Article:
"In his work in particular, there are layers of meaning. Each layer has validity, it's fascinating, and once you exhaust one layer, there's yet another layer below that. The connectedness of it all, the logic of it all, the deep human emotion of it all ... the richness of that body of work."
He had a really sad childhood, (he was) raised in an orphanage, and a series of foster homes. But it seems like photography really changed his worldview.
"I think it's very safe to say that he had a challenging childhood. He was abandoned by both parents by the age of 4 and raised in an orphanage and foster homes in the Philadelphia area. And that, the emotional reality of that, the perception and reality of being abandoned by both your parents at the age of 4, he never got over that. That shaped the foundation of who he was ... It also gave him the kind of emotional reach and power to create a body of work of enormous integrity and enormous importance.
"But art was his lifeline. He was not an artist because it was fun, or cool or interesting. He was an artist because he had to be.
"Our show debuted at the Philadelphia Art Museum a year ago. Dave was there for the opening and we had a public conversation with him. And at one point he said, very quietly but very seriously: 'Art saved my life.' And it's nothing less than that. It's an incredibly big and profound idea, and I think it's a reminder of what we really want from art ... we want something grander, and bigger and more inclusive than just entertainment.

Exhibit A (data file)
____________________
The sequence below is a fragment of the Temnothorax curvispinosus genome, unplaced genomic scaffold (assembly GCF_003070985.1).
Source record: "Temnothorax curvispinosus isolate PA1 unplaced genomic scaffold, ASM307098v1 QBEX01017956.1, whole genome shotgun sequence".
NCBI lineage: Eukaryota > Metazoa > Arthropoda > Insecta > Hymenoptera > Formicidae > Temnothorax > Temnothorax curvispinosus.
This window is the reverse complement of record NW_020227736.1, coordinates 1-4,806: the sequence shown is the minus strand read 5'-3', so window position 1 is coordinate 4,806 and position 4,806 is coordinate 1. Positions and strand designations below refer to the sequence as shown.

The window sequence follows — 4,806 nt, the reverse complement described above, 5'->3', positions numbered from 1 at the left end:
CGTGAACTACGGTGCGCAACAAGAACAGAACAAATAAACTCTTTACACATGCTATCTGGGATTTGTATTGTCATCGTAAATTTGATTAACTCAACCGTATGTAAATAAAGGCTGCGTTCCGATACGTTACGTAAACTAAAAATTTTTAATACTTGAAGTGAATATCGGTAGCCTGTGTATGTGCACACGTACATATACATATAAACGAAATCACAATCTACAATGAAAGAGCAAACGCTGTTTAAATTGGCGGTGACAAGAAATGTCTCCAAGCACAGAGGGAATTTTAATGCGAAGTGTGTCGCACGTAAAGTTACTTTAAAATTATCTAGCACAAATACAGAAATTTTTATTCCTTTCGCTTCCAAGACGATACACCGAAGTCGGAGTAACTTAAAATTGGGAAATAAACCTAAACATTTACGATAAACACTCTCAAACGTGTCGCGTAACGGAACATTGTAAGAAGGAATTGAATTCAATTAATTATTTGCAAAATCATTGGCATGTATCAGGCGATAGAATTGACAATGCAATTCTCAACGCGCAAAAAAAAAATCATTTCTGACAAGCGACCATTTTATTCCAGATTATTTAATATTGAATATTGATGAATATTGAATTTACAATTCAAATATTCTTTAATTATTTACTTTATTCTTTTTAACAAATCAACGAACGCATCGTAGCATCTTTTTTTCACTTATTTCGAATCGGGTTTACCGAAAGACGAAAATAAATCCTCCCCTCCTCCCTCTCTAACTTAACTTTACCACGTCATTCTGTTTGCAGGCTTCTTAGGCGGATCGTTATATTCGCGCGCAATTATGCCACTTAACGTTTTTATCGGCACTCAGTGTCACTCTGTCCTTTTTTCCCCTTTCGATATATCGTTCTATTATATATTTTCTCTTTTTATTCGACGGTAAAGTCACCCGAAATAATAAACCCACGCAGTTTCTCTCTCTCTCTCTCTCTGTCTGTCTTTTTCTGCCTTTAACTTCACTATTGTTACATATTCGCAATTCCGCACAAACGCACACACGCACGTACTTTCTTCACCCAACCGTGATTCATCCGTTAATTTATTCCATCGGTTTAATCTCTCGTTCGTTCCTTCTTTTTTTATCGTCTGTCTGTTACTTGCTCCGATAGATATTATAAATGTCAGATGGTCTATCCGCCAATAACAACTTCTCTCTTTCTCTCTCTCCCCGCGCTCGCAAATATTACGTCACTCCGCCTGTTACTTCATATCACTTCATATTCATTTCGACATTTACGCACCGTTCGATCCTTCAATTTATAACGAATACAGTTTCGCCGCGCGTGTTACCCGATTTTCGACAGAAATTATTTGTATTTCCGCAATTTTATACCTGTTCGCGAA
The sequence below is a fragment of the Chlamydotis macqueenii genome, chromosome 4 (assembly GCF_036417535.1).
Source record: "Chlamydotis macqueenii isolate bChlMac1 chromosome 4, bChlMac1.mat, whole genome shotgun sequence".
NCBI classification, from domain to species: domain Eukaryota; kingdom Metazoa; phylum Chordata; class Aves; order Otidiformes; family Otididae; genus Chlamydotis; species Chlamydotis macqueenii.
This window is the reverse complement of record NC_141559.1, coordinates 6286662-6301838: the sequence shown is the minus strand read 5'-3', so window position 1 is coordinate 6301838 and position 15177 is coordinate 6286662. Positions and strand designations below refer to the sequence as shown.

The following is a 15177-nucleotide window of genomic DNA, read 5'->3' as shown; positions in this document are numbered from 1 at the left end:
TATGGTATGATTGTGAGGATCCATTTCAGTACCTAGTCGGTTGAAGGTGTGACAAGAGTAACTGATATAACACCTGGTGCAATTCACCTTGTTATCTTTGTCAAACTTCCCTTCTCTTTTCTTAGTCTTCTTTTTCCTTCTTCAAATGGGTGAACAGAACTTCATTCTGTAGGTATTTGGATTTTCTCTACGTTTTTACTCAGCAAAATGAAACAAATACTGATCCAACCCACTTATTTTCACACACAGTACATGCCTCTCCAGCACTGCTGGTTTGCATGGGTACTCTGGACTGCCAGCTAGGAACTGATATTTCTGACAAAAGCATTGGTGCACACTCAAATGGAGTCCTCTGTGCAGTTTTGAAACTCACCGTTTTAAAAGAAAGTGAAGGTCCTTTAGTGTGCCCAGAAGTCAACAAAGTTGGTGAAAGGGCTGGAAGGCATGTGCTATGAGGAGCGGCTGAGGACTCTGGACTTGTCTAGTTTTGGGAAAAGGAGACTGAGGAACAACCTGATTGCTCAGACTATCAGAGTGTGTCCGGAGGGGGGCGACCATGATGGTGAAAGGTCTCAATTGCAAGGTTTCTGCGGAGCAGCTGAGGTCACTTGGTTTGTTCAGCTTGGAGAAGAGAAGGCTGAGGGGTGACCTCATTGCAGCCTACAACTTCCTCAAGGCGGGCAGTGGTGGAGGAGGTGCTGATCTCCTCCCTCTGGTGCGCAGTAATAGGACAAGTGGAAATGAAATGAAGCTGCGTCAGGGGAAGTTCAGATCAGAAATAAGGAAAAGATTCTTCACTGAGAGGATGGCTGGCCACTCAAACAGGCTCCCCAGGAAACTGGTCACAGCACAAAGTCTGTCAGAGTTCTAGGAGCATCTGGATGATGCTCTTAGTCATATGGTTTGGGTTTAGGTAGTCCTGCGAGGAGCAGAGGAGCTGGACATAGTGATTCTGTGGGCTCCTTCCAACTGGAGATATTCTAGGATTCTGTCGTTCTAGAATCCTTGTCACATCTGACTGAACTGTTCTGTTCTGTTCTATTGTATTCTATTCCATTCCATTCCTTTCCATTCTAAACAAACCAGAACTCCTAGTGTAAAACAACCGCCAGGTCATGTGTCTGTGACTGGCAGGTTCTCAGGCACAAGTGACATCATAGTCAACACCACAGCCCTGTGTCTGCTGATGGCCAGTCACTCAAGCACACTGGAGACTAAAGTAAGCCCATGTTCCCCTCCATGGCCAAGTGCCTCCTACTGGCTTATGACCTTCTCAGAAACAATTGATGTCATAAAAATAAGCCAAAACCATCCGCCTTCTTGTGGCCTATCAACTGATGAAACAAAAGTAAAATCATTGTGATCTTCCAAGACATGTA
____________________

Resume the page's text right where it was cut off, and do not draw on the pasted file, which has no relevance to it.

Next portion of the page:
"And Dave Heath's body of work is a profound view of a person and the human condition."
The exhibition includes black and white photographs, as well as color works from the last decade or so. There's similar subject matter, with street photography, and (for example), you see hands again referenced in his later works. Could you talk about the themes that continued through his long career?
"The show that I've curated really has as a central thread the idea of street photography. Dave did other things in his career, but for me the strongest unifier, the strongest continuous thread, is this notion of him with a camera, out on the public sidewalk, looking at his fellow citizens. So that's the big connecting theme.
"And he was the master of black and white printing. The prints that he made up through the 1960s are magnificent ... he shifted gears after that, he began doing audio visual programs in 1969, he was shooting Polaroids in the 1980s and 90s (we don't have that work represented), but he came back to street photography in 2001 with a digital camera, working in color.
"This show does include a really beautiful sequence of those last pictures from the 21st century. They look different, because they're larger and they're in color, but the basic feeling and the basic artistic intention is really the same."
'Multitude, Solitude: The Photographs of Dave Heath,' November 19, 2016 - March 19, 2017, The Nelson-Atkins Museum of Art, 4525 Oak Street, Kansas City, Missouri. 816-561-4000.
Laura Spencer is an arts reporter at KCUR 89.3. You can reach her on Twitter @lauraspencer.